Persuasion

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PERSUASION. The act of influencing by expostulation or request. While the persuasion is confined within those limits which leave the mind free, it may be used to induce another to make his will, or even to make it in his own favor; but if such persuasion should so far operate on the mind of the testator, that he would be deprived of a perfectly free will, it would vitiate the instrument. 3 Serg. & Rawle, 269; 5 Serg. & Rawle, 207; 13 Serg. & Rawle, 323.

A Law Dictionary, Adapted to the Constitution and Laws of the United States. By John Bouvier. Published 1856.
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In 2018, at its thirty-ninth annual meeting, the Jane Austen Society of North America celebrated the two-hundredth anniversary of the publication of Jane Austen's Persuasion. The theme of the conference, "200 Years of Constancy and Hope," was a heartfelt tribute to the novel, and the programs and speakers brought that theme to life.
Applied to the teaching process among the sources of efficacy identified by Bandura (1977, 1997), vicarious experiences (observing others teach) and verbal persuasion (intellectual resources) do not require direct teaching experience.
Bandura (1986, 1997) postulates four sources of efficacy beliefs: mastery experiences, physiological and emotional states, vicarious experiences, and social persuasion. These four sources according to Tschannen-Moran, Woolfolk Hoy, & Hoy (1998) contribute to both the analysis of the teaching task and to self-perceptions of teaching competence, but in different ways.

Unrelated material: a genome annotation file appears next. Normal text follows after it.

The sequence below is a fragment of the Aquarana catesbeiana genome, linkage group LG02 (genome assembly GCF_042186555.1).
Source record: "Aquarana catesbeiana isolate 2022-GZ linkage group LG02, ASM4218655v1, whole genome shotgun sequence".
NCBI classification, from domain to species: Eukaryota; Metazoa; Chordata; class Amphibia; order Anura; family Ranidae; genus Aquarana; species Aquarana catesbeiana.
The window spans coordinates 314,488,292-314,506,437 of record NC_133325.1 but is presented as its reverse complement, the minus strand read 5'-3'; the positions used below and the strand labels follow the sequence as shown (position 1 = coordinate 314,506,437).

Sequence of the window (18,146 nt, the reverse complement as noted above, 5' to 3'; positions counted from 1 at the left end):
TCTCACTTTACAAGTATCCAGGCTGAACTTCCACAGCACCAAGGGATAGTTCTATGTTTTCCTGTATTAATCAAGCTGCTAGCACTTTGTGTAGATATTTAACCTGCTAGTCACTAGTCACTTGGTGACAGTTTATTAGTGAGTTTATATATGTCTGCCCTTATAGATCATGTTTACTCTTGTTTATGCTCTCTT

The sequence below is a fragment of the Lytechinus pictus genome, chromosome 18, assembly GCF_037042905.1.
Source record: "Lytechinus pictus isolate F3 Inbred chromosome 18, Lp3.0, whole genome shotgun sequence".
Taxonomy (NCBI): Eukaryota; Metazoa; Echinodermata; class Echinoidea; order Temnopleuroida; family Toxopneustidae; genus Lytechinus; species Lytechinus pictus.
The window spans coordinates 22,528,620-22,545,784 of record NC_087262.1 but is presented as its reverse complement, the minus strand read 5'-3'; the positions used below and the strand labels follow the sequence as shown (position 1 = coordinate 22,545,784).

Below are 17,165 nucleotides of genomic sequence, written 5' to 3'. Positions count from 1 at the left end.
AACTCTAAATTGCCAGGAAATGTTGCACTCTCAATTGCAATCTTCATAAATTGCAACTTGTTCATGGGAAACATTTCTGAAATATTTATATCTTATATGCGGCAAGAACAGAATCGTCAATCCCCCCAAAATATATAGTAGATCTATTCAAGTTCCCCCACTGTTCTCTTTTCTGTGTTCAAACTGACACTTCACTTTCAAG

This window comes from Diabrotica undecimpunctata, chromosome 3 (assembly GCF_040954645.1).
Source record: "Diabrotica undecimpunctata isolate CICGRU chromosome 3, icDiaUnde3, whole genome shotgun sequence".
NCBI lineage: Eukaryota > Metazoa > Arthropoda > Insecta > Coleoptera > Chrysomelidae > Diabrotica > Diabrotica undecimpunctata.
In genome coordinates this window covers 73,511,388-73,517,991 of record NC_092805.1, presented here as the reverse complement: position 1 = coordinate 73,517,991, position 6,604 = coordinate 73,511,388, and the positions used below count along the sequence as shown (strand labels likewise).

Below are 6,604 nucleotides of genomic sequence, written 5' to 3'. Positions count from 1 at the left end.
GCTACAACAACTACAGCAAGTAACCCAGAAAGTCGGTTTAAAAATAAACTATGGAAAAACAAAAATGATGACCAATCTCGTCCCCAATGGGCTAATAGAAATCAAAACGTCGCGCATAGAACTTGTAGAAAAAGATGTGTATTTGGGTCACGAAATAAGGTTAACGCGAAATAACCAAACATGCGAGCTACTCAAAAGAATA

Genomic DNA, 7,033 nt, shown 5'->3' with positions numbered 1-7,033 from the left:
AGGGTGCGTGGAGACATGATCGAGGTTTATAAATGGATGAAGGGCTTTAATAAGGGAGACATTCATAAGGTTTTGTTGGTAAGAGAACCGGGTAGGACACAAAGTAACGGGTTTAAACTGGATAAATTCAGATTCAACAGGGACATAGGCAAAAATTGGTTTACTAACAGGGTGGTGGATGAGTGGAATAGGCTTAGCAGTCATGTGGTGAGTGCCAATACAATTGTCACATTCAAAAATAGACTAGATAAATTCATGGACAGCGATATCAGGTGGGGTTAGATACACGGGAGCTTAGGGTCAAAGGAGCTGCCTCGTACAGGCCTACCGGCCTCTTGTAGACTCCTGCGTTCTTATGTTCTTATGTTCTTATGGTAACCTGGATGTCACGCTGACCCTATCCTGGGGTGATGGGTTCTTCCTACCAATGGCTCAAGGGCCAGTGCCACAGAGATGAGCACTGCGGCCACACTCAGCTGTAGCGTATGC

SUSAN ALLEN FORD is Editor of Persuasions and Persuasions On-Line and Professor Emerita of English at Delta State University.
Persuasions debate about second attachments nonetheless begs the underlying question of what constitutes an authentic attachment.
"The Course of True Love Never Did Run Smooth: Shakespearian Comedy in Emma" Persuasions On-Line 26.1 (2005).
The essays in Persuasions offer interpretations that seek to challenge readers' views about truth and fiction.
And I hope you will find special pleasure in the essays in this issue of Persuasions. I am always proud of Persuasions.
For a quarter of a century, Janeites--Visitors to Jane Austen's Island--have demonstrated their pleasure in and their curiosity about the texts and contexts of the juvenilia, the novels, the letters, and the life of "our own particular Jane." In honor of Joan Austen-Leigh, who edited Persuasions for nineteen years, we are including here in Issue No.
However, in Persuasion, Austen appears to have abandoned dance and relegated Anne Elliot to the status of "heroine without a ball." (1) While there is very little dancing in Persuasion, images and rhetoric of English country-dance appear at key moments in the text, enabling Austen to employ time, space, and physicality to advance a consideration of social mobility.